April 13, 2018 / 2:06 PM / in 2 months

CANADA FX DEBT-C$ holds onto recent gains as U.S. mulls rejoining TPP

    * Canadian dollar at C$1.2593, or 79.41 U.S. cents
    * Bond prices lower across much of the yield curve

    TORONTO, April 13 (Reuters) - The Canadian dollar steadied
on Friday against its U.S. counterpart but was on track to
advance 1.5 percent for the week as stocks rose and the United
States weighed the prospect of rejoining the Trans Pacific
Partnership (TPP) trade pact.
    U.S. stocks rose after a trio of big banks reported strong
quarterly results, while geopolitical risks and concerns over
trade war eased.             
    Canada's commodity-linked currency tends to track movement
in stocks due to the signals that market may send about
prospects for economic growth.
    U.S. President Donald Trump said the United States would
only join the TPP, a multinational trade deal his administration
walked away from last year, if it offered "substantially better"
terms than those provided under previous negotiations.
            
    Canada was one of eleven countries that signed the agreement
last month.
    U.S. crude        prices were up 0.3 percent at $67.29 a
barrel. Oil, one of Canada's major exports, has been boosted
this week by Trump's comments about possible military action in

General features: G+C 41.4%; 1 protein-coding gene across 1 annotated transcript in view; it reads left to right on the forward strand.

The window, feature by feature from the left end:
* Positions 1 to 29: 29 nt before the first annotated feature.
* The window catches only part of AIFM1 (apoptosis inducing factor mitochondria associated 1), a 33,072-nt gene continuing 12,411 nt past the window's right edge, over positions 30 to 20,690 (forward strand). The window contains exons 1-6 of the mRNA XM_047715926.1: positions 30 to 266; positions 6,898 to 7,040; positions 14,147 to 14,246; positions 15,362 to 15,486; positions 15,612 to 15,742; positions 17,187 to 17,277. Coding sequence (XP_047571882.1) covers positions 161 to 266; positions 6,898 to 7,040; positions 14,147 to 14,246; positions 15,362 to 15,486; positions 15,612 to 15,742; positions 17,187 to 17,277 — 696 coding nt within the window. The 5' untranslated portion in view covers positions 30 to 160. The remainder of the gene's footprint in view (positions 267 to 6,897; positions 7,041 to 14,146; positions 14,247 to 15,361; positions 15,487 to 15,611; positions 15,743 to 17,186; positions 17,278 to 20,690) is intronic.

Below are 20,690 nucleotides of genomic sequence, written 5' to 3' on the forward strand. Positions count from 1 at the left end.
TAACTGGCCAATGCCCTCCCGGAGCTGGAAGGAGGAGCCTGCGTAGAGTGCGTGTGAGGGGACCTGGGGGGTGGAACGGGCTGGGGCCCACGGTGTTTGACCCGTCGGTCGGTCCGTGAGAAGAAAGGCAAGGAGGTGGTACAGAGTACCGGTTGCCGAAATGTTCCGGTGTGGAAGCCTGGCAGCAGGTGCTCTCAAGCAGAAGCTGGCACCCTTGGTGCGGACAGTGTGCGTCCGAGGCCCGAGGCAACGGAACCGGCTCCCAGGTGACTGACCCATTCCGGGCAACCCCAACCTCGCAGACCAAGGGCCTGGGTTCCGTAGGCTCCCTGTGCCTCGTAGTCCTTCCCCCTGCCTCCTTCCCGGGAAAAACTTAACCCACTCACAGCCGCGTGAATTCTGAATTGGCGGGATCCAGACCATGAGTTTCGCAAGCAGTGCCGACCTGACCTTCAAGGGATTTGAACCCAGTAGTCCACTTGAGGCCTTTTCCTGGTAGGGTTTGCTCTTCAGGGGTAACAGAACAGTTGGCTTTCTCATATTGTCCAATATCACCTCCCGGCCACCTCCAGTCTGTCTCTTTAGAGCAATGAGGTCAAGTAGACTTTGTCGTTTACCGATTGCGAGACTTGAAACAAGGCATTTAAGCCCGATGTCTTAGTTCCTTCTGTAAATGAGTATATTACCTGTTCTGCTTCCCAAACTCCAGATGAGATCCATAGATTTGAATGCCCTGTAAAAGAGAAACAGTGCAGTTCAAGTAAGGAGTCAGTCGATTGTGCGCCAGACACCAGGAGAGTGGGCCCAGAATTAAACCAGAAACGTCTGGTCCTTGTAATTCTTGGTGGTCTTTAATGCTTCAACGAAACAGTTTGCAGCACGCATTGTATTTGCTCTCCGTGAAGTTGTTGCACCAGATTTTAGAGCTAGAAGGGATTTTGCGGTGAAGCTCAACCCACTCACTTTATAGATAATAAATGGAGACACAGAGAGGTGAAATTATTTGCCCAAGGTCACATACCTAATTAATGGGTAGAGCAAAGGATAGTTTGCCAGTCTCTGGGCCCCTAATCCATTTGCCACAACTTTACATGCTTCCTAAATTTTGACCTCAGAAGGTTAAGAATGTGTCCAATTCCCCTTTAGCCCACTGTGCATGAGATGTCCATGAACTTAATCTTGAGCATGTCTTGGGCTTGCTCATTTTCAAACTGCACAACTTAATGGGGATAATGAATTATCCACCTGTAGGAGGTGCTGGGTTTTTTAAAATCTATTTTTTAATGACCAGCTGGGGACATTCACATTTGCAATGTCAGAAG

Syria and reports of dwindling global oil stocks.             
    At 9:37 a.m. EDT (1337 GMT), the Canadian dollar         
was little changed at C$1.2593 to the greenback, or 79.41 U.S.
cents. The currency traded in a range of C$1.2553 to C$1.2595.
    On Wednesday, the loonie touched its strongest in more than
seven weeks at C$1.2545.
    In addition to higher oil prices, the currency has benefited
recently from investor optimism over a deal to revamp the North
American Free Trade Agreement, stronger-than-expected domestic
jobs data and an upbeat business survey from the Bank of Canada.
    The central bank is likely to raise interest rates twice
more this year as the economy regains momentum in the current
quarter but will hold them steady at its April 18 meeting,
according to a Reuters poll of economists.             
    Resales of Canadian homes rose 1.3 percent in March from
February as gains in Ottawa and Montreal helped offset declines
elsewhere, but recent mortgage rule changes have left both
buyers and sellers uncertain, the Canadian Real Estate
Association said.             
    Canadian government bond prices were lower across much of
the yield curve in sympathy with U.S. Treasuries. The two-year
           dipped 0.5 Canadian cent to yield 1.899 percent and
the 10-year             declined 1 Canadian cent to yield 2.286
percent.
    The 10-year yield touched its highest intraday since March
21 at 2.288 percent.       

 (Reporting by Fergal Smith; Editing by Bernadette Baum)
  
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